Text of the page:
Justice and Law Enforcement:
Services Provided to Victims of Domestic Violence, Sexual Assault, Dating Violence, and Stalking
GAO-07-846R: Published: Jul 19, 2007. Publicly Released: Jul 19, 2007.
Historically, domestic violence, sexual assaults, and stalking incidents have often been ignored by society and treated as private family matters. However, in 1984, Congress passed and the President signed the Family Violence Prevention and Services Act (FVPSA) to, among other things, help prevent domestic violence and provide shelter and related assistance for victims. Grants funded under the act are administered by the Department of Health and Human Services' (HHS) Administration for Children and Families and are available to states, Indian tribal governments and organizations, state domestic violence coalitions, and public and private nonprofit entities. In response to continued concerns about domestic violence as well as sexual assault and stalking incidents, Congress passed and the President signed the Violence Against Women Act (VAWA) in 1994. VAWA created new federal criminal laws and established additional grant programs within HHS and the Department of Justice (DOJ) for state, local, and Indian tribal governments and nonprofit organizations. These grant programs have various purposes, such as providing funding for direct services including emergency shelter, counseling, and legal services for victims of domestic violence, sexual assaults, and stalking across all segments of the population. The Violence Against Women and DOJ Reauthorization Act of 2005, enacted January 5, 2006, requires us to conduct a study and report on data indicating the prevalence of domestic violence, dating violence, sexual assault, and stalking among men, women, youth, and children; to survey DOJ, as well as any recipients of federal funding, to identify what services are provided to victims of these crimes; and to report on whether the services are made available to men, women, youth, and children, as well as the number, age, and gender of victims receiving each available service. This report responds to the segment of the mandate related to victim services. This report presents the results of our efforts to address the following questions: (1) What types of data have grant recipients collected and reported to HHS and DOJ related to services provided under these grant programs to victims, specifically data by type of service on the extent to which men, women, youth, and children receive each service? and (2) What challenges, if any, do federal departments report that they and their grant recipients would face in collecting and reporting information on the demographic characteristics of victims receiving services by type of service, if they currently do not do so?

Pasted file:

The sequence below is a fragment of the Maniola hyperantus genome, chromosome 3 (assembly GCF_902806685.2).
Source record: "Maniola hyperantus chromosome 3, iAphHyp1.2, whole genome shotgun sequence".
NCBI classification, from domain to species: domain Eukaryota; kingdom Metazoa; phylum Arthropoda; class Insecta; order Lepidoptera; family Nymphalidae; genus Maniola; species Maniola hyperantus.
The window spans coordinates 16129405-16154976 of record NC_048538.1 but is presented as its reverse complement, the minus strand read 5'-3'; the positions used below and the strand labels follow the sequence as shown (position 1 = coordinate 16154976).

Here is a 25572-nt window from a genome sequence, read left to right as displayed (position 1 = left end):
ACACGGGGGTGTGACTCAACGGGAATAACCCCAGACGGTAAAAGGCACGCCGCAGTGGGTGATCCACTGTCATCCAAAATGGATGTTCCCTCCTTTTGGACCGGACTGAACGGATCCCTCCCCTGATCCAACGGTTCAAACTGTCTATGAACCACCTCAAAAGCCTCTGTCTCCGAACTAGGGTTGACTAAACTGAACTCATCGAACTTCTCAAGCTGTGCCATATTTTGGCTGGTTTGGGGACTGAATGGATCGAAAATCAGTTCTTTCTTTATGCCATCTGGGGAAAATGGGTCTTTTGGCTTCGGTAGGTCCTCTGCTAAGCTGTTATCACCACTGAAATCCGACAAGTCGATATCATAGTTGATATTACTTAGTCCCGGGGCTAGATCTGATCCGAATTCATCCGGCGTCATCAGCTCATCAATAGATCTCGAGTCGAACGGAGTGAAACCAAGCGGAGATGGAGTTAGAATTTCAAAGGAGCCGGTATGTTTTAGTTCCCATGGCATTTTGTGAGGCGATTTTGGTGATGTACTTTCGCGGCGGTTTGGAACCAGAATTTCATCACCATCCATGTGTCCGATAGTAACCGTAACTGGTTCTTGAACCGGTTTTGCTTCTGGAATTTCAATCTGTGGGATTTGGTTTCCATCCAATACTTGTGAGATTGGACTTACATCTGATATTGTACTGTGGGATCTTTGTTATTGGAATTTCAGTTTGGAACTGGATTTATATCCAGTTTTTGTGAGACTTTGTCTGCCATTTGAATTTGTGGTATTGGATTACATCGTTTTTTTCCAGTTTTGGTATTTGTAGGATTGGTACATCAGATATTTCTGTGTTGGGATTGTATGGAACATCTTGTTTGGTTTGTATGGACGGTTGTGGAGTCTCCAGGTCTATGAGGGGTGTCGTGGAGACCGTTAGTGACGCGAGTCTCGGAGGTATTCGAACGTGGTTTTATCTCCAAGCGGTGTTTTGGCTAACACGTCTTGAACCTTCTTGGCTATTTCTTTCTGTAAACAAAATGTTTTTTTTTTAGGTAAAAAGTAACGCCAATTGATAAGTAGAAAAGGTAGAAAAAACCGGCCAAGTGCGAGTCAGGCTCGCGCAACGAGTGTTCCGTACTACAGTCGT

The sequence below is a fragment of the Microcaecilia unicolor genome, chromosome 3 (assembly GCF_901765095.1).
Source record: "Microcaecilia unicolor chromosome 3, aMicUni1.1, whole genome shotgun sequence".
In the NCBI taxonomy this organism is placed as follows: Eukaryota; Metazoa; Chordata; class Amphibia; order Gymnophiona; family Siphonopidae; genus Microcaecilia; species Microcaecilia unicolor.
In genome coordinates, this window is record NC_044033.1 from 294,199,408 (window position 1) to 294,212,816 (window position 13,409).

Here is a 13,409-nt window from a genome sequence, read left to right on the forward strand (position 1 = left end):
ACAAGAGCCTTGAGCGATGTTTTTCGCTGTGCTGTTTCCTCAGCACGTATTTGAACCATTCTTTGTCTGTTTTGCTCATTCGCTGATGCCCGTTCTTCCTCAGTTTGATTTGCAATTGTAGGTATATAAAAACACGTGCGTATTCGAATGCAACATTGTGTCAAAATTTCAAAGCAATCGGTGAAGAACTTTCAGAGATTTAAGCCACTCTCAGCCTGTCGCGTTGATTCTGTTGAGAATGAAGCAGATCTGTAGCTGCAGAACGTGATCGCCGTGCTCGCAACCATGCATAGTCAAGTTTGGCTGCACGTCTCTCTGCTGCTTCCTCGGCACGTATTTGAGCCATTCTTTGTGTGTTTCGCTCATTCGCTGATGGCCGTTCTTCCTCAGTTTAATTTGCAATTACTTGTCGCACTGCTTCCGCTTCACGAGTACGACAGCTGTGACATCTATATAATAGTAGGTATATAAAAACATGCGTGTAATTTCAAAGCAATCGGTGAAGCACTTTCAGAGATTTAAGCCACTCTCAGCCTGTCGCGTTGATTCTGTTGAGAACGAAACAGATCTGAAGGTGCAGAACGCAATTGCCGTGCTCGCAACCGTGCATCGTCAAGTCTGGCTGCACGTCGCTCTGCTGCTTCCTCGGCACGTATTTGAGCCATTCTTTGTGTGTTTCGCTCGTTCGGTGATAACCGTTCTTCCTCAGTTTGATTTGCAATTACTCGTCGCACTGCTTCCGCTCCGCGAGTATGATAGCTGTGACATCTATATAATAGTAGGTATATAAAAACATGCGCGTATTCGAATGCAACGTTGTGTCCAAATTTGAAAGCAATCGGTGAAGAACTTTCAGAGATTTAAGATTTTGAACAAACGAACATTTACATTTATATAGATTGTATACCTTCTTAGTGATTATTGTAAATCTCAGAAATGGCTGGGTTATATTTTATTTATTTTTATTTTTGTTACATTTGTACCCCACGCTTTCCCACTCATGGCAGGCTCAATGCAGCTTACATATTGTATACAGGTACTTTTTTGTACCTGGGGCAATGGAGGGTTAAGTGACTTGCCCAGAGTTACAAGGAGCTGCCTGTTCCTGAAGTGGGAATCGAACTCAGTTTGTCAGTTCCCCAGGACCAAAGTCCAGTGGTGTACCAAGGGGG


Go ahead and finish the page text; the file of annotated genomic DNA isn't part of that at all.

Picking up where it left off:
Recipients of the 11 grant programs we reviewed currently collect and report data to the respective agencies on the types of services they provide, such as counseling, the total number of victims served, and in some cases, demographic information, such as the age of victims; however, data are not available on the extent to which men, women, youth, and children receive each type of service for all services. This situation occurs primarily because the statutes governing these programs do not require the collection of such data. The agencies administering these 11 grant programs collect some demographic data for certain services, such as emergency shelter under FVPSA and supervised visitation and exchange under VAWA. However, even if demographic data were available by type of service for all services, such data might not be uniform and reliable because (1) the authorizing statutes and resulting reporting requirements for the 11 grant programs differ; (2) Administration for Children and Families (ACF) has not developed a standard form for its grant recipients to use in collecting and reporting data, and its grant recipients have not always collected and reported data for consistent time periods; (3) grant recipient officials assigned to manage FVPSA programs have experienced high turnover resulting in a loss of program knowledge; and (4) recipients of grants administered by all three agencies use varying data collection practices. HHS has efforts under way to improve the uniformity and reliability of data collection efforts, but does not anticipate full implementation of these efforts until fiscal year 2010. HHS and DOJ reported that they would face significant challenges in collecting and reporting data on the demographic characteristics of victims receiving services by type of service for all services funded by the 11 grant programs included in our review because of concerns about victims' confidentiality and safety, resource constraints, overburdening recipients, and technological issues. ACF officials also said that some of their grant recipients do not have the resources to devote to these data collection efforts, since their primary focus is on service delivery. In addition, ACF officials said that being too prescriptive in requiring demographic data could overburden some grant recipients that may report data to multiple funding entities, such as federal, state, and local entities and private foundations. Furthermore, all three agencies reported that some grant recipients do not have sophisticated data collection systems in place to allow them to collect additional information.